There’s another guy in that group photo who I met, a lifetime later. Dr. Claude Moore graduated from the College of Agriculture, did his graduate work at Kansas State and Purdue, where he became the assistant director of regional poultry breeding, until he returned to Auburn in 1956 (almost everyone goes home again). He became head of the poultry department in 1959, and stayed in that seat until he moved over to the Alabama Agricultural Experiment Station in 1986. He retired from there a few years later. And after another decade or so, I would intern there. He was president of the national Poultry Science Association, a fellow in the National Association for the Advancement of Science and a member of the New York Academy of Science. He was a deacon at a church we attended, and a Sunday School teacher. When he passed away, in 2008, he was survived by his wife, five children and 13 grandchildren. He was a good man.

His headstone, naturally, has a rooster on it. It also says “A steady man.” He was an Auburn man.

Which brings us, quite logically, to the debate council’s not-at-all posed photo. Didn’t we all sit around discussing the finer points of rebuilding Europe or trade relations with South America or whatever they were discussing here? Or was that just me and my friends?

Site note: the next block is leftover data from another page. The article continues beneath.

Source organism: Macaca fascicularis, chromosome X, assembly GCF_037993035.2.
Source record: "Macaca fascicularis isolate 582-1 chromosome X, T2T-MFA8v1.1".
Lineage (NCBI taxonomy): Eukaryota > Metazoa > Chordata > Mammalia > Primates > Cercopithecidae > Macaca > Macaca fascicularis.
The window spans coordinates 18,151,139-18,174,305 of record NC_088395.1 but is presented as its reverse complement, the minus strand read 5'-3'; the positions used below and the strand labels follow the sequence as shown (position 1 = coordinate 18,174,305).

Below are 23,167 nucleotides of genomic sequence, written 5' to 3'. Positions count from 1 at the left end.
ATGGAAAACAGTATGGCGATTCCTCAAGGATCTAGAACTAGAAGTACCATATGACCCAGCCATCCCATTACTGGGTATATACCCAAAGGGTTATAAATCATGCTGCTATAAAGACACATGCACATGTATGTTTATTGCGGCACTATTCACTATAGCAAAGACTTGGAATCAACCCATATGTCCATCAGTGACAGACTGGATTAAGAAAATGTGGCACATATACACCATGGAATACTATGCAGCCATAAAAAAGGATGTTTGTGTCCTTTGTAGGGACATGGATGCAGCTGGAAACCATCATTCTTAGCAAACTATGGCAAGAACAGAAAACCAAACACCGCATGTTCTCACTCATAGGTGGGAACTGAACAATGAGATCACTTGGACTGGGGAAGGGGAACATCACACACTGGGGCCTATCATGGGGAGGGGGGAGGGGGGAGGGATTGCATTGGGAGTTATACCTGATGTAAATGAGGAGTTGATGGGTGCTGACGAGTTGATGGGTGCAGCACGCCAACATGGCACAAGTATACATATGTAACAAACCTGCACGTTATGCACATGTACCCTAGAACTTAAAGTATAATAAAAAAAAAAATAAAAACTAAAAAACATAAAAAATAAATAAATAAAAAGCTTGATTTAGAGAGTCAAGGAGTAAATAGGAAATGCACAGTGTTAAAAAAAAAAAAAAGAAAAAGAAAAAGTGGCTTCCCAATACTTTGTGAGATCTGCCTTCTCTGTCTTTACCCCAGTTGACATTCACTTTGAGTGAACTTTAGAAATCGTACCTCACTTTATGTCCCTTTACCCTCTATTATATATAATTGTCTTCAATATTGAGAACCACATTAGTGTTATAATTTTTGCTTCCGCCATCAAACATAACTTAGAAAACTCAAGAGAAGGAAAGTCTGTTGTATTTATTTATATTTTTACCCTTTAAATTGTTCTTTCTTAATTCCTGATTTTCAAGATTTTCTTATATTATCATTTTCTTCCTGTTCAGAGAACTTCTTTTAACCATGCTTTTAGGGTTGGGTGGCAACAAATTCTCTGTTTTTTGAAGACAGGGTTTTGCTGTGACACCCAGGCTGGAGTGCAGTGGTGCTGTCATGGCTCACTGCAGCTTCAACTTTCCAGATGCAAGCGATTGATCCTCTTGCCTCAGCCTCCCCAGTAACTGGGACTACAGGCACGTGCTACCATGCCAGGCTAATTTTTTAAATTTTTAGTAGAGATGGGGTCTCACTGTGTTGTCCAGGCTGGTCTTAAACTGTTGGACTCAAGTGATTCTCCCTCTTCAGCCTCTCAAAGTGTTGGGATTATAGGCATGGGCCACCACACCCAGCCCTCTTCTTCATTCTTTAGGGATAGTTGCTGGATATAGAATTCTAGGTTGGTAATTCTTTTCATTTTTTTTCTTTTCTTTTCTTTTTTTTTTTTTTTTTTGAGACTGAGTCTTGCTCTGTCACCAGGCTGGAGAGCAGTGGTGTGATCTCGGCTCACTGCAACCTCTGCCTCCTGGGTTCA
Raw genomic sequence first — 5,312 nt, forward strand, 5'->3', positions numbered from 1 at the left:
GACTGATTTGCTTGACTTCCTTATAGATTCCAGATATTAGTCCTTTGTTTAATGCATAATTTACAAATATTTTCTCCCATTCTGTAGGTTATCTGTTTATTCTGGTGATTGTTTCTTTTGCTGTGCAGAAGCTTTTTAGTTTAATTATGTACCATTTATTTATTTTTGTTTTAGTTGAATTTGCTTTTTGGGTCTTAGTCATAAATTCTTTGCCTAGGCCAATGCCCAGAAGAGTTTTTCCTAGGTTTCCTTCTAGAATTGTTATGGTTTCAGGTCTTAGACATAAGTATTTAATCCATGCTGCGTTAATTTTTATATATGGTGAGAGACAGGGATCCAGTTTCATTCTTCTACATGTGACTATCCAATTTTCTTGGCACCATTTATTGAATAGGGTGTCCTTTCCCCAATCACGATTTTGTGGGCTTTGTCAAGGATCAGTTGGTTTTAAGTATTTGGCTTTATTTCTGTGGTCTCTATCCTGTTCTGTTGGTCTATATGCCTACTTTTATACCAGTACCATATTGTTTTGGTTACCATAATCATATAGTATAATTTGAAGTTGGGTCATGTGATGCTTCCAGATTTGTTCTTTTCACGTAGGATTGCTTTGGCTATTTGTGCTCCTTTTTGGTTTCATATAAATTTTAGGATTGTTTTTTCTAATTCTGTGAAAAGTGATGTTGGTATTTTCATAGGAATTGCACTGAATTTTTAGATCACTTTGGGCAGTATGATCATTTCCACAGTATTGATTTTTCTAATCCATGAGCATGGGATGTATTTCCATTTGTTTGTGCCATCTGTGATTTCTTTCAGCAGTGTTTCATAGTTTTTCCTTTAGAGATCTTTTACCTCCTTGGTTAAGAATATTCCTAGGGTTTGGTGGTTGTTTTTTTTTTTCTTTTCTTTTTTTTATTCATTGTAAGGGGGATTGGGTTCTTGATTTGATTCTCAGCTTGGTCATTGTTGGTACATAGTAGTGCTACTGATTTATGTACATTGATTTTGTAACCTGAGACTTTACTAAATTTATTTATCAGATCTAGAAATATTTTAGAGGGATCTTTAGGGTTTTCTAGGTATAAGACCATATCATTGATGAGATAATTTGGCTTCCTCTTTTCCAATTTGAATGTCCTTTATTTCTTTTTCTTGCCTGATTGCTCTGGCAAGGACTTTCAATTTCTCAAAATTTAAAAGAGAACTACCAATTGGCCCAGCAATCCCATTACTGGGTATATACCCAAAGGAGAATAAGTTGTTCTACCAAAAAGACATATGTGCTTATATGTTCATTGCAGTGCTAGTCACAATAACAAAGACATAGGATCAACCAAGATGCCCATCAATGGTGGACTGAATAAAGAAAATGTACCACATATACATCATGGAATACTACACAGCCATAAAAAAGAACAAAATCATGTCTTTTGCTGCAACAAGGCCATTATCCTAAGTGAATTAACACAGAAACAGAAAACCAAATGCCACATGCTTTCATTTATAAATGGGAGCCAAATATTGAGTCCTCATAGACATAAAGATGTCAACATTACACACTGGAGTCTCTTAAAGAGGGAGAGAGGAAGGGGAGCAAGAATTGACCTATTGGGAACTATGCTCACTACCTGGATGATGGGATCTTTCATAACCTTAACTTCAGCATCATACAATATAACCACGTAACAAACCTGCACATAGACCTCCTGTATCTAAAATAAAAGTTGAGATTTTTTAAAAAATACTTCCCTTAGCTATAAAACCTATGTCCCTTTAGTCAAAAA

Anyway, the guy on the right is Bill Ivey, a local boy, and a sophomore, who was the council president. He was listed as studying business administration. His is a good story.

Bill met his wife, Julia, while she was working as a librarian at Auburn. He was a grade student at UNC. They were married in 1954 at her family home; she was the fourth generation of her family to wed there in the front parlor. (And don’t you hope that tradition has persisted?) They moved to Chapel Hill, and then to Arizona in 1969, before heading to South Carolina in 1975. Bill became the president of a hospital there. He died, and was buried in, South Carolina in 1998, age 70. His wife passed away in 2013. They had three children and nine grandchildren.

This is a simple little highlight placeholder in the Greek section of the yearbook. The cutline simply says “Alpha Gam affair.”

Alpha Gam, where the women were charming and the candles seemed unnecessarily long.

No one wanted you to linger at their parties long enough to watch those giant stacks of wax disappear … but the blurb about their sorority tells us they held an event called the Sunrise Dance … so, maybe?